• LadyDanger, I got that excuse too. From Cheater #1 (when I was a military spouse also) and Cheater #2 (who was a victim of incest). Three-time chump here. Also, I’m a therapist. So I think I’ve earned the right to be frank here. NO, nothing entitles you to cheat. Not previous trauma, not military service, not brain damage, not Purple Hearts. Sorry cheaters. But I think CL is right, I think you’re asking yourself the wrong questions here. Where I think you’re going is, does it make me a bad person if I leave someone with these problems, and I think what really matters is whether this relationship works for you. You have to take responsibility for your choices here and leave this toxic person before this relationship poisons your entire life and your children’s. I remember doing the same thing, untangling the skein, and in the end it really doesn’t matter. It doesn’t make the behavior add up. There’s no algorithm for this. I think Wondershrink is right in that yeah this phenomenon might be common, but I think that’s far more attributable to entitlement than it is to anything else. And entitlement can be pretty common in the military in terms of, I’ve earned the right to fuck around (for both men and women). Just because something might be common doesn’t mean it’s okay. Just because PTSD might lead to sexual dysfunction and acting out doesn’t mean said acting out is okay. And the biggest thing here? He’s getting NO help for himself. Pot helps him numb his conscience, lucky for him. You’re left eating the shit sandwich. Leave this loser. Spend your compassion on those who want and seek help, there’s plenty of vets who do. Your husband is just not one of them.

  • Lady Danger, my STBX was in the Marnies, did a tour in Fallujah. At 19 he was exposed to full combat, saw his best friend shot and killed in front of him and then when he returned home he became a cop. As a cop he was involved in a lot of situations that would make any normal person need to compartmentalize. Although he had nightmares throughout our marriage, he claimed he wasn’t bothered by his military experience or the hard situations he faced on the job. Do I think his ability to compartmentalize contributed to his ability to cheat on me and not feel bad about it? Absolutely!! With that knowledge in hand, I had some really hard choices to make. Did I want to spend my life with somebody who could betray me, put my health at risk, continually cheat, and look me in the eyes and lie straight to my face- and not feel an ounce of remorse?!! HELL NO!! Regardless of why he can compartmentalize, I had to wrap my head around the truth of the situation. I married somebody that if I stayed would destroy my peace, future, and security. You sound like a fighter, I don’t think that you’re gonna let yourself or your children be destroyed by this cheating, manipulative, compartmentalizing jerk . You are going to make a plan and you were going to act on it. You are going to make an appointment with a lawyer, see what your options are, start looking for a job, and get the heck out of there. Whatever the cost, it is worth your peace of mind. Its a long road, I’m not divorced yet, but I promise you it does get better. Hang in there, but whatever you do please see the situation for what it is. You are married to someone who could destroy you and not even feel bad about it. You don’t have any options but to leave.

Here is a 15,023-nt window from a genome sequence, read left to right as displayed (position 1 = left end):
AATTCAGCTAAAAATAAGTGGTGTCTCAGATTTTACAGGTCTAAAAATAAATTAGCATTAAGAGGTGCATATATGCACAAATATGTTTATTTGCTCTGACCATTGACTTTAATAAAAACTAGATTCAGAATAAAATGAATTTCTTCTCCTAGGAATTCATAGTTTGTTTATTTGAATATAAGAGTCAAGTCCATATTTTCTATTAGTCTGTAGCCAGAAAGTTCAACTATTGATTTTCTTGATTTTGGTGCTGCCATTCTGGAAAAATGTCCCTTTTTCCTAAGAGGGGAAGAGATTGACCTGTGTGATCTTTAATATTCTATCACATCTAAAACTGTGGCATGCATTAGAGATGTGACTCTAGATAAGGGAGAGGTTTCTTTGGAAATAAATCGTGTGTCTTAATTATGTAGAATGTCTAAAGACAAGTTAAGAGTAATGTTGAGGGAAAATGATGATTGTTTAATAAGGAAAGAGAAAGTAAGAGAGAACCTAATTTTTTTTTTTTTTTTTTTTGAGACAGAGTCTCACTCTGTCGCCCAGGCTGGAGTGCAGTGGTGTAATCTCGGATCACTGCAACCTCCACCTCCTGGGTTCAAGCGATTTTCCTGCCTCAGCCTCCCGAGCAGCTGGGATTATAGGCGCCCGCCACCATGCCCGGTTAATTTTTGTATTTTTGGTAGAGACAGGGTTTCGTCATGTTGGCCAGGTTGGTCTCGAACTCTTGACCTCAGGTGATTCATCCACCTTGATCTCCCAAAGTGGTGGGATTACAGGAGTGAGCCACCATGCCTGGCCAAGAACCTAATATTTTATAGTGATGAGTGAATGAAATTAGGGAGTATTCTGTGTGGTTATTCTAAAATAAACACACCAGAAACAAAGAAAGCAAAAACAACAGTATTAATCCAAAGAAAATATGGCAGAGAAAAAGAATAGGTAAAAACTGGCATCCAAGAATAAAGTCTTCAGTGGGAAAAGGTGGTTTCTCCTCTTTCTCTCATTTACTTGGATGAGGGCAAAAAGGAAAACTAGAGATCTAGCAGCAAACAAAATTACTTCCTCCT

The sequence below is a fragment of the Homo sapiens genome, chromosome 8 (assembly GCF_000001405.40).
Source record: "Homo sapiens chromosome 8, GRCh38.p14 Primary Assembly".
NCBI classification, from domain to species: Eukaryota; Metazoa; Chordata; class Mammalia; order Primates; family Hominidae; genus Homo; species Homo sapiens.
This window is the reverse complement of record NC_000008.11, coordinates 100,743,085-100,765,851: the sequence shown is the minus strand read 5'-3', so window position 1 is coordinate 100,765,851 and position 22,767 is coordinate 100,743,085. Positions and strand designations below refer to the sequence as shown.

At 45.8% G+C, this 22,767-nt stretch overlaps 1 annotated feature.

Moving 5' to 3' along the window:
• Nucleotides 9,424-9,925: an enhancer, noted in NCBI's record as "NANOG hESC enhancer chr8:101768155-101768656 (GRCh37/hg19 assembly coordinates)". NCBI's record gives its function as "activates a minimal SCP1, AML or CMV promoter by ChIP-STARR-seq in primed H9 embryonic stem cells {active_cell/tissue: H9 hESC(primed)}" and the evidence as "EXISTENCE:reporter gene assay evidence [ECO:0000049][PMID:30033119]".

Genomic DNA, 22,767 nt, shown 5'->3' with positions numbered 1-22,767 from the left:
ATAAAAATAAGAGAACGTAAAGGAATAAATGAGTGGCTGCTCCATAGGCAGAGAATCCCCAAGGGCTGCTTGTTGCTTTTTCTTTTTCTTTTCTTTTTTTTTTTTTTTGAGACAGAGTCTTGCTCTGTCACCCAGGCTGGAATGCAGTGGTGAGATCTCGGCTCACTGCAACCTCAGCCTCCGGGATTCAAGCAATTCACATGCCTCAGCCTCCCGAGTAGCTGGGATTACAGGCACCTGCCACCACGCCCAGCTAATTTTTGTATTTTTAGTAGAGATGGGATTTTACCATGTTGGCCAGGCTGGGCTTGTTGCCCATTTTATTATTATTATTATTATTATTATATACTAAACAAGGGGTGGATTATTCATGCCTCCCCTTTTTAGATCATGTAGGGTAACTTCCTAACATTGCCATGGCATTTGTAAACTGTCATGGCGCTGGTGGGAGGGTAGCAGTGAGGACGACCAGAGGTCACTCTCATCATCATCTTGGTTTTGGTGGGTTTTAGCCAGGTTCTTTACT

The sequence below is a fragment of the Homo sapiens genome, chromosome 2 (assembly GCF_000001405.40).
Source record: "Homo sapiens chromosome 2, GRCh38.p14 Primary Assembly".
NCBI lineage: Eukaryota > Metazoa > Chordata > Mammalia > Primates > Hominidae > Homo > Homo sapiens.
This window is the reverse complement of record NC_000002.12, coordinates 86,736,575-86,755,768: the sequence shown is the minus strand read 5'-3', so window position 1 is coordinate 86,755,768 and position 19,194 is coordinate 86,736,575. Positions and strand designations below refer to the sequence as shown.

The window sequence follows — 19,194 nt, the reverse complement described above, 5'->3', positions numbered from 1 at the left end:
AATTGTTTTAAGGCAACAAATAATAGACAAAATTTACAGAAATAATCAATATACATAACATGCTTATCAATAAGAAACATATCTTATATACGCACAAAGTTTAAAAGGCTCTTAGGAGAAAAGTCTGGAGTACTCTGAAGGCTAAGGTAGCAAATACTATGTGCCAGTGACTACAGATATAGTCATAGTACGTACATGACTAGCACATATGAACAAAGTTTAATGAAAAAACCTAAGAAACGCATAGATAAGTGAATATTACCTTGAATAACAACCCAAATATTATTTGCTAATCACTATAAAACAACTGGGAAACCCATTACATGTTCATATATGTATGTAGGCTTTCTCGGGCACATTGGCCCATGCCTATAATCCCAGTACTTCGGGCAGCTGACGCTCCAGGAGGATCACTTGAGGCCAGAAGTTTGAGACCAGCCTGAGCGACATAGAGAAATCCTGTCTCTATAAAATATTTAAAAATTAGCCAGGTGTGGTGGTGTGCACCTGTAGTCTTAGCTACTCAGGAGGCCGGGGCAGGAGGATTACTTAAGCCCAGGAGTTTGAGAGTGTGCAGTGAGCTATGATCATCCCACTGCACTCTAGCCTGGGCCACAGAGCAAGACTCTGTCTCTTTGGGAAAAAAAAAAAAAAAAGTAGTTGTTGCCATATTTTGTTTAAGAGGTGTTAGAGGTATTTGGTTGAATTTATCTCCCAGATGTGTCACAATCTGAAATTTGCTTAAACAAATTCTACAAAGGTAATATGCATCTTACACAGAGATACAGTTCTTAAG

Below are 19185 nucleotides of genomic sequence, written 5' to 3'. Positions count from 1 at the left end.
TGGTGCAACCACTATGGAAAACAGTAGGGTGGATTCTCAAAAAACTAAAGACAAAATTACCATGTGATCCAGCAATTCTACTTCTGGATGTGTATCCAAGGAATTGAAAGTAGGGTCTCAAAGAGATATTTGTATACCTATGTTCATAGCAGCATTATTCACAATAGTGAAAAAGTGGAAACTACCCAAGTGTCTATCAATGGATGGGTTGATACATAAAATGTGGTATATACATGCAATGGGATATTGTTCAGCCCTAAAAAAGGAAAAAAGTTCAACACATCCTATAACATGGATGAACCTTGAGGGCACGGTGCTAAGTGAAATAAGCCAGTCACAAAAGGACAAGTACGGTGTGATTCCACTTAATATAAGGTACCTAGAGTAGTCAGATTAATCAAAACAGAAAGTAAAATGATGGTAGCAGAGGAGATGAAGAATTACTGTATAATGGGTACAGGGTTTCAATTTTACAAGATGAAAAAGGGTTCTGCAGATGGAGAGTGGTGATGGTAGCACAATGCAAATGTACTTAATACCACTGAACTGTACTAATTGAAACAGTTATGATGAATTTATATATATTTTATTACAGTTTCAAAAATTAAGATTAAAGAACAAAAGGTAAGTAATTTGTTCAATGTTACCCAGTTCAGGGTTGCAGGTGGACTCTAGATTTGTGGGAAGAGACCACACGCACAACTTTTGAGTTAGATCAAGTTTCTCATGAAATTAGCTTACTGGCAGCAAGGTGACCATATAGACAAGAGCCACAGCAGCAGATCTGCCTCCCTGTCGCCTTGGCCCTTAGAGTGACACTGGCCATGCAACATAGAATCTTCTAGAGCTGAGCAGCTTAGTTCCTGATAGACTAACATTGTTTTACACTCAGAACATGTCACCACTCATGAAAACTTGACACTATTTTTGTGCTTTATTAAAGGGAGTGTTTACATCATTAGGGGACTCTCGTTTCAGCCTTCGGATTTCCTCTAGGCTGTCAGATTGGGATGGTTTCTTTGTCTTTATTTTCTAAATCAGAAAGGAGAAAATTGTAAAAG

• Oh dear, that is an awful lot to manage. I’m sorry this is your burden. It’s so unfair. You have to remember, as do we all, we have one life. One chance to dance before the final sunset. We have one life on this earth to live to the fullest. You’re buried in all-about-him’ness.

    There is soooooo much information out there on PTSD and the path to wellness. He couldn’t care less about entering that journey. You’re. Not. Helping. Anybody. Least of all yourself.

    The question I find helped me. If this was my precious daughter living this life with this kind of man, what would I do? What would I want her to do??? It becomes a much easier scenario to evaluate when you look at the chump through the the eyes of pure love. Listen to CL. lawyer up and hope he takes on his own personal journey to wellness.

    You, meanwhile, block the OW. She’s no friend. Nove forward. Find your new happiness. I believe you can and will. We all can and will.

    Wishes for the best, you deserve it!

  • Longtime lurker, first time to post a comment. My BF of three years is ex Air Force. He cheated on his ex-wife during every deployment. It’s a thing: “deployment d*ck/p*ssy.” It was a point of pride for him to be able to revert to the faithful husband and family man once he was back stateside.
    Practically every story he’s told me from his 10+ years of service, of everyone he served with, or was friends with, involves cheating.
    I believe a few circumstances of military life increase the “odds” of cheating.
    It’s a group of young, immature, inexperienced people, working closely together under stressful, dangerous circumstances.
    Families move frequently

    • Dangit, accidentally posted prematurely!
      Meant to say:
      Military families move frequently, far from support of family and friends.
      From my outside perspective, there appears to be a higher percentage of infidelity in military or ex-military marriages/relationships than in the civilian counterparts. But not due to PTSD – rather, due to ample opportunity and lack of maturity, discipline, and morals.

  • I have had thre TBI’ s ( traumatic brain injuries) and was in 2 long term (dangerous) comas. I have had an NDE ( near death experience) and am legally disabled from my last concussion. Guess what… I’m a chump. And responsible for my actions. And compassionate.
    Trust that they really fucking suck.

  • if you need a powerful love spell to bring back Ex, contact Dr.Mack address:dr.mac@yahoo. com he’s the real deal!